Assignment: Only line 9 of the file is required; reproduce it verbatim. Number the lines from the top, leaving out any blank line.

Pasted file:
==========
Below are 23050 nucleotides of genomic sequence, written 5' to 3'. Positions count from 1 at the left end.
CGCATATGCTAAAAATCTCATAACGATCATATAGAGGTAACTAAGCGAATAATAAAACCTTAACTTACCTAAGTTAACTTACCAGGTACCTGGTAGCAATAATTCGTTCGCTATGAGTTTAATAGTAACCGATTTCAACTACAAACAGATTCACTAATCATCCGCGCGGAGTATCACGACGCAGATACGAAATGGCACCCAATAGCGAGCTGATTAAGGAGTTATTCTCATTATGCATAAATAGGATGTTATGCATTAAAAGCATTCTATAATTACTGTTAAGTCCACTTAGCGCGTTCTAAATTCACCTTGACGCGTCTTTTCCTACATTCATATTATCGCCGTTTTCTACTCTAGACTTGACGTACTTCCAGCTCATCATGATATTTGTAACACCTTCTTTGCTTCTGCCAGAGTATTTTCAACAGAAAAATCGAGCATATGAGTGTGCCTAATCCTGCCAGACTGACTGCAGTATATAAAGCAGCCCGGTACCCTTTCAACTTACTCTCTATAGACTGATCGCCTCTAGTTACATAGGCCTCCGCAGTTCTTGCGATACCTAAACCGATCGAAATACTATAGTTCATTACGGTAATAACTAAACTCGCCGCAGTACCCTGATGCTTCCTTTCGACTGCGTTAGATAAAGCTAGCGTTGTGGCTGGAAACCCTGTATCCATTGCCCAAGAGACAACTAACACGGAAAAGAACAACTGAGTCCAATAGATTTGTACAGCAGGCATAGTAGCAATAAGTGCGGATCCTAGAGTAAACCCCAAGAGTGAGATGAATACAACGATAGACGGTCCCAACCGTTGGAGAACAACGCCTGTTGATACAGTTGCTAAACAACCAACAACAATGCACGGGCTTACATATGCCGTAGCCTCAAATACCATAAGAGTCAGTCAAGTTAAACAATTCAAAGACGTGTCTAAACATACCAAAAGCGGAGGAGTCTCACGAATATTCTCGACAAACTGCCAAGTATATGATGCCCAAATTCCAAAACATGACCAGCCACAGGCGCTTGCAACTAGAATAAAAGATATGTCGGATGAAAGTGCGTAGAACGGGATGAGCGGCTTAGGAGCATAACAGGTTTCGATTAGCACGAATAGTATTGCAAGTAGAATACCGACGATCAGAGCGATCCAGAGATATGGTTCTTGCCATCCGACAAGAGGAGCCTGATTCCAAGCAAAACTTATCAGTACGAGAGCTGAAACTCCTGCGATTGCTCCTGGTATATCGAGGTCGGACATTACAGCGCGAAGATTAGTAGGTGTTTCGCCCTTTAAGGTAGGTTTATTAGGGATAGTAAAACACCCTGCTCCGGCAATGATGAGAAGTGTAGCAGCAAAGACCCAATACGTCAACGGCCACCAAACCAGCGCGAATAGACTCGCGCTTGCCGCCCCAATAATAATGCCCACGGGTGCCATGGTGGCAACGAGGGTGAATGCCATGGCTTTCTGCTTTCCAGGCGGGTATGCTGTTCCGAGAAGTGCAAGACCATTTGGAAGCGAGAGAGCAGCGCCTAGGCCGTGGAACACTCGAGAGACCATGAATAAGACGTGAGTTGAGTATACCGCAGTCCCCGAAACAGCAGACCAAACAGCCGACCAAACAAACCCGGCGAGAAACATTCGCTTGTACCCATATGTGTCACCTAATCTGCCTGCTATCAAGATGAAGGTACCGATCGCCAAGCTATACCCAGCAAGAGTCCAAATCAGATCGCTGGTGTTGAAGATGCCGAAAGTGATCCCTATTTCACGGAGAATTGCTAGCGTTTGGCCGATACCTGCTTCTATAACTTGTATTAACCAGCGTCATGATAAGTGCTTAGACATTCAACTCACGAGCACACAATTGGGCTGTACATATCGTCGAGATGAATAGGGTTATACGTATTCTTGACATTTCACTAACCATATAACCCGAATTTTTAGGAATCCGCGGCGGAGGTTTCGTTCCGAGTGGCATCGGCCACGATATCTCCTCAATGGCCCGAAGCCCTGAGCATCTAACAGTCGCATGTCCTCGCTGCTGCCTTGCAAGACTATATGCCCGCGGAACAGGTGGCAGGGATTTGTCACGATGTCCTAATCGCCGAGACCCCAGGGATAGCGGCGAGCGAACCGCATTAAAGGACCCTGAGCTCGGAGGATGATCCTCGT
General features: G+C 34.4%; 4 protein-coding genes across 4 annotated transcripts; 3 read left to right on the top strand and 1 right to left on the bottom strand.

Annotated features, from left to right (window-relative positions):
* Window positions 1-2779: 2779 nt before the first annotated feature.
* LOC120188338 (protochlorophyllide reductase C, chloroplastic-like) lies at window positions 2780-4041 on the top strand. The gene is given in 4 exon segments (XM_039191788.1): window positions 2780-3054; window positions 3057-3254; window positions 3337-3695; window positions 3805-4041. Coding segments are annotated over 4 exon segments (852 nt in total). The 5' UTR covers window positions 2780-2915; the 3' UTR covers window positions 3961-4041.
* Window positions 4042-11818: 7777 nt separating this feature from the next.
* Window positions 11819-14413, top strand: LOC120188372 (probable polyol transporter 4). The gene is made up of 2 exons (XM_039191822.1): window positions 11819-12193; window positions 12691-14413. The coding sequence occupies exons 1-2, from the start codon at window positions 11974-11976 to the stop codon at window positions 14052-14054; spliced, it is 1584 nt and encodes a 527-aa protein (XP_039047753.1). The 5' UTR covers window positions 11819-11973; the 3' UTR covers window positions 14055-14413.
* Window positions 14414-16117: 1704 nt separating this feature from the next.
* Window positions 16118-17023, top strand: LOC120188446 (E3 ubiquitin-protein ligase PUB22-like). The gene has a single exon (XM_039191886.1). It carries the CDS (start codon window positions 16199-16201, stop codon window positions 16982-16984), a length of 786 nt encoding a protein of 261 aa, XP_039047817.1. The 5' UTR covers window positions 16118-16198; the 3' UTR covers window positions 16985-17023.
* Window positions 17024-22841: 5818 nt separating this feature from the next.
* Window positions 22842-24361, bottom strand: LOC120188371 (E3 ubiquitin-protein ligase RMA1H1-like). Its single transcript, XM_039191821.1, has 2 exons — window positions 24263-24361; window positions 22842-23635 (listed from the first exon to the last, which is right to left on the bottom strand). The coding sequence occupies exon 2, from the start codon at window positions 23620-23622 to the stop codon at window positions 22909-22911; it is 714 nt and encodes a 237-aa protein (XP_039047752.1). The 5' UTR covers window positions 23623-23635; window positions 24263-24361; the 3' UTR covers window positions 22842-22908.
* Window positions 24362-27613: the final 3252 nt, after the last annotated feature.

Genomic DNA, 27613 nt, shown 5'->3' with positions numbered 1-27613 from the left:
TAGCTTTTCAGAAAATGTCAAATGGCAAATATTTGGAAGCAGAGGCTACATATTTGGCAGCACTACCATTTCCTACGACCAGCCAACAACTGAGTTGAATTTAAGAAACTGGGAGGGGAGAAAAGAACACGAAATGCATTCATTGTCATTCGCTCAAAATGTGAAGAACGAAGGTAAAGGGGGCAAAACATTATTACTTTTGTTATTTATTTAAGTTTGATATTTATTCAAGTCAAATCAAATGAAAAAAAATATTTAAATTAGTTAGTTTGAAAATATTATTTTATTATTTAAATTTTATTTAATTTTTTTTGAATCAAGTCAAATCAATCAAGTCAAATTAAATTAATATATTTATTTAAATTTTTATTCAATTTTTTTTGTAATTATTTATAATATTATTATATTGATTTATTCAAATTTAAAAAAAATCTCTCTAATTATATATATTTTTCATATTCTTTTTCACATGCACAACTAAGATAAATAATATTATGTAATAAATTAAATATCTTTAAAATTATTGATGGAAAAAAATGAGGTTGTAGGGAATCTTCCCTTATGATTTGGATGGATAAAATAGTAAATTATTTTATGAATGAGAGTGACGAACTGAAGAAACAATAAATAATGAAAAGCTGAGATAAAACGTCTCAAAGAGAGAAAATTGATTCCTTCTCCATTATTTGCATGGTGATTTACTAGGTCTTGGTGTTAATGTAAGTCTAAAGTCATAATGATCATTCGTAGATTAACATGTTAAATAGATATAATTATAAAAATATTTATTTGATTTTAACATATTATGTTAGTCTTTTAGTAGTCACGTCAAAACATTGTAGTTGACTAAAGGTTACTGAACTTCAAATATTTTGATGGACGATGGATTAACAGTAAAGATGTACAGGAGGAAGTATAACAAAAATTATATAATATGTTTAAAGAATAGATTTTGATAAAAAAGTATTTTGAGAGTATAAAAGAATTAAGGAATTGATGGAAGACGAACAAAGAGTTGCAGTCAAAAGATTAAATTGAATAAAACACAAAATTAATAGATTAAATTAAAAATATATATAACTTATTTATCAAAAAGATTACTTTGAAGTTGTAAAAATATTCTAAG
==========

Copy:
* Window positions 14414-16117: 1704 nt separating this feature from the next.